Effects of local forest continuity on the diversity of fungi on standing dead pines

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http://hdl.handle.net/10138/308723

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Saine , S , Aakala , T , Purhonen , J , Launis , A , Tuovila , H , Kosonen , T & Halme , P 2018 , ' Effects of local forest continuity on the diversity of fungi on standing dead pines ' , Forest Ecology and Management , vol. 409 , pp. 757-765 . https://doi.org/10.1016/j.foreco.2017.11.045

Title: Effects of local forest continuity on the diversity of fungi on standing dead pines
Author: Saine, Sonja; Aakala, Tuomas; Purhonen, Jenna; Launis, Annina; Tuovila, Hanna; Kosonen, Timo; Halme, Panu
Other contributor: University of Helsinki, University of Jyväskylä
University of Helsinki, Department of Forest Sciences
University of Helsinki, Finnish Museum of Natural History


Date: 2018-02-01
Language: eng
Number of pages: 9
Belongs to series: Forest Ecology and Management
ISSN: 0378-1127
DOI: https://doi.org/10.1016/j.foreco.2017.11.045
URI: http://hdl.handle.net/10138/308723
Abstract: Human-induced fragmentation affects forest continuity, i.e. availability of a suitable habitat for the target species over a time period. The dependence of wood-inhabiting fungi on landscape level continuity has been well demonstrated, but the importance of local continuity has remained controversial. In this study, we explored the effects of local forest continuity (microhabitat and stand level) on the diversity of wood-inhabiting fungi on standing dead trunks of Scots pine (Paws sylvestris L.). We studied species richness and community composition of decomposers and Micarea lichens on 70 trunks in 14 forests in central Finland that differed in their state of continuity. We used dendrochronological methods to assess the detailed history of each study trunk, i.e. the microhabitat continuity. The stand continuity was estimated as dead wood diversity and past management intensity (number of stumps). We recorded 107 species (91 decomposers, 16 Micarea lichens), with a total of 510 occurrences. Using generalized linear mixed models, we found that none of the variables explained decomposer species richness, but that Micarea species richness was positively dependent on the time since tree death. Dead wood diversity was the most important variable determining the composition of decomposer communities. For Micarea lichens, the community composition was best explained by the combined effect of years from death, site and dead wood diversity. However, these effects were rather tentative. The results are in line with those of previous studies suggesting the restricted significance of local forest continuity for wood-inhabiting fungi. However, standing dead pines that have been available continuously over long periods seem to be important for species-rich communities of Micarea lichens. Rare specialists (e.g. on veteran trees) may be more sensitive to local continuity, and should be at the center of future research.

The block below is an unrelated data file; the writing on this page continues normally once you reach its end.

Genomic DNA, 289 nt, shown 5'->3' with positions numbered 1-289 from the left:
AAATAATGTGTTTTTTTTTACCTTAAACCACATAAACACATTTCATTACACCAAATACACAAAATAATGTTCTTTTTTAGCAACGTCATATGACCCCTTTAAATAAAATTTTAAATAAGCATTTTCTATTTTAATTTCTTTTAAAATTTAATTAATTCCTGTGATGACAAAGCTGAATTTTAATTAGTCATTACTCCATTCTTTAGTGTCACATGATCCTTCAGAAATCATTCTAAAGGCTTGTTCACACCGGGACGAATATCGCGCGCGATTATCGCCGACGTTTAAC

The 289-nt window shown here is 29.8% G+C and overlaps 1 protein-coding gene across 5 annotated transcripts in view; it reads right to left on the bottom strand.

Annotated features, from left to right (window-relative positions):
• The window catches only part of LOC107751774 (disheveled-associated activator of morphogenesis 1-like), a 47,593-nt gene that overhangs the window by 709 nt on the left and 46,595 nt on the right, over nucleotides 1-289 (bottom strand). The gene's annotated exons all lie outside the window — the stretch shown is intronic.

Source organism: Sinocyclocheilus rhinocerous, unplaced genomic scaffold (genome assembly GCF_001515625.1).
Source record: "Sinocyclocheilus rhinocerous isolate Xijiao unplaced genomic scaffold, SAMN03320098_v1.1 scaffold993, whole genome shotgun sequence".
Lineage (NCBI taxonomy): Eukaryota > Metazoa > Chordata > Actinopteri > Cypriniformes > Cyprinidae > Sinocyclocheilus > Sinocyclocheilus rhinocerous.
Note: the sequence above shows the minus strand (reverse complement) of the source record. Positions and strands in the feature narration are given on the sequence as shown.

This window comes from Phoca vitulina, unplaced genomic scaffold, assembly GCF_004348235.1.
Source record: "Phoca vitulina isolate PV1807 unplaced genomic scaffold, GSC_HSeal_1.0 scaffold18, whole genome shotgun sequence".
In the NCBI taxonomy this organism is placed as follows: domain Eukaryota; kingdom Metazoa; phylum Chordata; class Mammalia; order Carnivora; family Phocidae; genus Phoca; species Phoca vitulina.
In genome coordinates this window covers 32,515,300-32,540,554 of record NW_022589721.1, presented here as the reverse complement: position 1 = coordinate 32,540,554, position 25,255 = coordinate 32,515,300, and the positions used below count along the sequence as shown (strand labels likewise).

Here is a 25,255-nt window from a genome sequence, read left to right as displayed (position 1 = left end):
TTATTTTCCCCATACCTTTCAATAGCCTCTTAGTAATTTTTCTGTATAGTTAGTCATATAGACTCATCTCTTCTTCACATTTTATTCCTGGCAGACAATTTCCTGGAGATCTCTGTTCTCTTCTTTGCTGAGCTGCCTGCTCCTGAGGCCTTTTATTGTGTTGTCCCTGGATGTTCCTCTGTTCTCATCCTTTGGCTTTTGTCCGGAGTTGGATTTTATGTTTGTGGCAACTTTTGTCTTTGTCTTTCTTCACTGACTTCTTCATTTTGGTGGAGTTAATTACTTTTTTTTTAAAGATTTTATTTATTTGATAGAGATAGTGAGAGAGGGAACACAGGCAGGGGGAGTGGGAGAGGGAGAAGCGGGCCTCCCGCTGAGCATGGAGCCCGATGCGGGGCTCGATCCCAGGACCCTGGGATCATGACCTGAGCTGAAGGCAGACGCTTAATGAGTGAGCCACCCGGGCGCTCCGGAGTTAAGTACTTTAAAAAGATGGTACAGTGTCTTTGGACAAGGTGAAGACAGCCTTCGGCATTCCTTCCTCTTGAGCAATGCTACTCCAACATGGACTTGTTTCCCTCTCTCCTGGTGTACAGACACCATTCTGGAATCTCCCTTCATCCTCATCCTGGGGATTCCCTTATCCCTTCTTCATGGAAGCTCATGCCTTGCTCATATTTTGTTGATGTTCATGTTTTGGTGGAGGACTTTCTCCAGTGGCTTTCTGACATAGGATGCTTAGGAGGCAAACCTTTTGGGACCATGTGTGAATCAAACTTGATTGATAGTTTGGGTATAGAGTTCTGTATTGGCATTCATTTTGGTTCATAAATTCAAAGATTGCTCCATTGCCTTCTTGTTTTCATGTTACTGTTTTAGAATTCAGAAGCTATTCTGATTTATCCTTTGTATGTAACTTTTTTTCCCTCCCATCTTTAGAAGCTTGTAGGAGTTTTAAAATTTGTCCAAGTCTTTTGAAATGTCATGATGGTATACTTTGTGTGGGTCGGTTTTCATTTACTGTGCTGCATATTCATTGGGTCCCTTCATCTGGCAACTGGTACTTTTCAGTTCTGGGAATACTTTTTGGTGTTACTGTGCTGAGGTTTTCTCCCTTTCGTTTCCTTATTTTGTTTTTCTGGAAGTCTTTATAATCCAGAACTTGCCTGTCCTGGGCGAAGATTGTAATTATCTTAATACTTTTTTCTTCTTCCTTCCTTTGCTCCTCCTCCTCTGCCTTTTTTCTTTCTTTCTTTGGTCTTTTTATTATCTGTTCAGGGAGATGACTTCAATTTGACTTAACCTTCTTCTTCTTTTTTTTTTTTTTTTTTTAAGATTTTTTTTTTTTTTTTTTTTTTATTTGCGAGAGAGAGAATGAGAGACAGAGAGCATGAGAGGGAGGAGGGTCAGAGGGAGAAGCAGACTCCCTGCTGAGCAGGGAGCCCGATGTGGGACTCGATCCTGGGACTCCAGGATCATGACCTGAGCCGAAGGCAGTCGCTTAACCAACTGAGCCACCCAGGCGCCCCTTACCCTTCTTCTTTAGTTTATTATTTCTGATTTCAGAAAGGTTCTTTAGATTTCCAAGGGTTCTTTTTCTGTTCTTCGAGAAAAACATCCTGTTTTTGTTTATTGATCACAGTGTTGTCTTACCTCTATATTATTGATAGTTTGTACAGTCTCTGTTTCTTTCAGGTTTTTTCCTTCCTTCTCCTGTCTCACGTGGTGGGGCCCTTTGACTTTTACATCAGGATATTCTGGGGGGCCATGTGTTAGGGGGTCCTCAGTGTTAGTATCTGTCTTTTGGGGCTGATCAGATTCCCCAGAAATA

Subject: 4112 Forestry
Dead wood continuity
Decomposer
Micarea
Microhabitat continuity
Pinus sylvestrisL.
Stand continuity
WOOD-INHABITING FUNGI
DANISH BEECH-FORESTS
SPECIES RICHNESS
ECOLOGICAL CONTINUITY
BOREAL FORESTS
PICEA-ABIES
HABITAT FRAGMENTATION
CONIFEROUS FORESTS
EPIPHYTIC LICHENS
SOUTHERN SWEDEN
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